Investments in honey conservation are also investments in household and community safety. Funding for beekeeping entrepreneurship allows households to gain employment or diversify by selling honey, thus providing livelihood security, while supporting pollinator colonies and agricultural livelihoods. Improved personal and household income security, in turn, reduces certain causes of conflict – contributing to a more peaceful society.

Recognizing nature as the foundation of security and well-being

The honey farming project in Gabon is just one example of many projects where the nature-security nexus is working. This link highlights that expanding and strengthening actions to protect, restore and sustainably manage biodiversity, ecosystems and their services not only benefits the environment and those who depend on it, but is also vital to preventing conflict and enhancing security.

Although many of the links between the biodiversity crisis and security remain unclear, stresses on ecosystems and their services have profound and potentially far-reaching implications for human, national, and global security. (and investments) attention nature and natural systems before their degradation – and before conflict starts – can be tools for conflict prevention, peace building and security.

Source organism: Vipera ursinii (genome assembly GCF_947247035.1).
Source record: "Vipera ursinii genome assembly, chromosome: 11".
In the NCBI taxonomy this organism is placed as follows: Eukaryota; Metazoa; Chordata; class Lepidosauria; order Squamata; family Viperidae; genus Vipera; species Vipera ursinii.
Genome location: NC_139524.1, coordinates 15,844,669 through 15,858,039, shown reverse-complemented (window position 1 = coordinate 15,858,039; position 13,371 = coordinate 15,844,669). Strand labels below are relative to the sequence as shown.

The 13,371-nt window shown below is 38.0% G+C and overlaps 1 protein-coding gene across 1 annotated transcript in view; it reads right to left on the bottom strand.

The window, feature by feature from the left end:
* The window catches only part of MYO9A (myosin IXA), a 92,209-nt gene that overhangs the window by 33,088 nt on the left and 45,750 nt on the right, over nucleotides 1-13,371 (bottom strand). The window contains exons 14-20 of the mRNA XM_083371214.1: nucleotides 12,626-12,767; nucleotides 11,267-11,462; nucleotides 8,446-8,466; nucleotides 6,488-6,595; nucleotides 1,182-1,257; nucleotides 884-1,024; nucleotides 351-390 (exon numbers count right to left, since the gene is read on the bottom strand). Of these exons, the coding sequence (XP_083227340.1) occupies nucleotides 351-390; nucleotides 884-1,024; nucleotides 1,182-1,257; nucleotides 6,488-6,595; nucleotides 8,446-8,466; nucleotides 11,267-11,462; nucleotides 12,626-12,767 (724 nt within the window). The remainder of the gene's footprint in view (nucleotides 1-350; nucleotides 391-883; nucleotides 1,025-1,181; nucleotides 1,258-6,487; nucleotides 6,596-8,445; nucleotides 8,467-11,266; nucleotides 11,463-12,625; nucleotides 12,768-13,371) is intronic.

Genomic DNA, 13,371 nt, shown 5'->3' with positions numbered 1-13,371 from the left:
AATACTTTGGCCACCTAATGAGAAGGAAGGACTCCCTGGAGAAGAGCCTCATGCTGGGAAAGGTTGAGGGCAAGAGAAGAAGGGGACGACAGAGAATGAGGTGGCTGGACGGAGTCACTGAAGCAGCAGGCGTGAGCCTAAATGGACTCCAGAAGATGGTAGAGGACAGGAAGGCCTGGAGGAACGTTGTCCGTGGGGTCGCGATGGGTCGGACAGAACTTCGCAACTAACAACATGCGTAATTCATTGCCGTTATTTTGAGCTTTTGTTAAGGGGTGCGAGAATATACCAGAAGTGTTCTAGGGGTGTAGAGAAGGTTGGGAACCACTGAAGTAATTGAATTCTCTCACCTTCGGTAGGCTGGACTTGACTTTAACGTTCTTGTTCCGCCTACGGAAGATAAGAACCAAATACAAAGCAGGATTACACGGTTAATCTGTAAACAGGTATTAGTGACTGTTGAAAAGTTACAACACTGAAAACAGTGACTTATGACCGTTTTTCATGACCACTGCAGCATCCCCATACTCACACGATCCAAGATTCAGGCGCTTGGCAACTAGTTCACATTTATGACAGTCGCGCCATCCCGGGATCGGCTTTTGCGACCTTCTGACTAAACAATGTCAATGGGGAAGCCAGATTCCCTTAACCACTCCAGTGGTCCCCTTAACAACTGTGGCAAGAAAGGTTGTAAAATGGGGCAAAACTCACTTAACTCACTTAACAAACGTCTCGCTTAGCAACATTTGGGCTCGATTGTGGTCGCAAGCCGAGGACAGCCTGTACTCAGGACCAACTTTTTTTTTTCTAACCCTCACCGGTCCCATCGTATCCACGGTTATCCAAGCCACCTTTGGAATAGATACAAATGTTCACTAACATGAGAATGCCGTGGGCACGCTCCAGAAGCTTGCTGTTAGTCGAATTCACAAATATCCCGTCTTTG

National governments should adjust security planning to better understand and address opportunities for security and well-being, preventing increased threats and conflicts stemming from nature degradation by increasing investments in ecosystem protection and restoration.

Editor’s note: The opinions expressed here by the authors are their own and not those of Impakter.comFeatured Photo: A bee in front of a flower. Featured Photo Credit: Boris Smokrovich.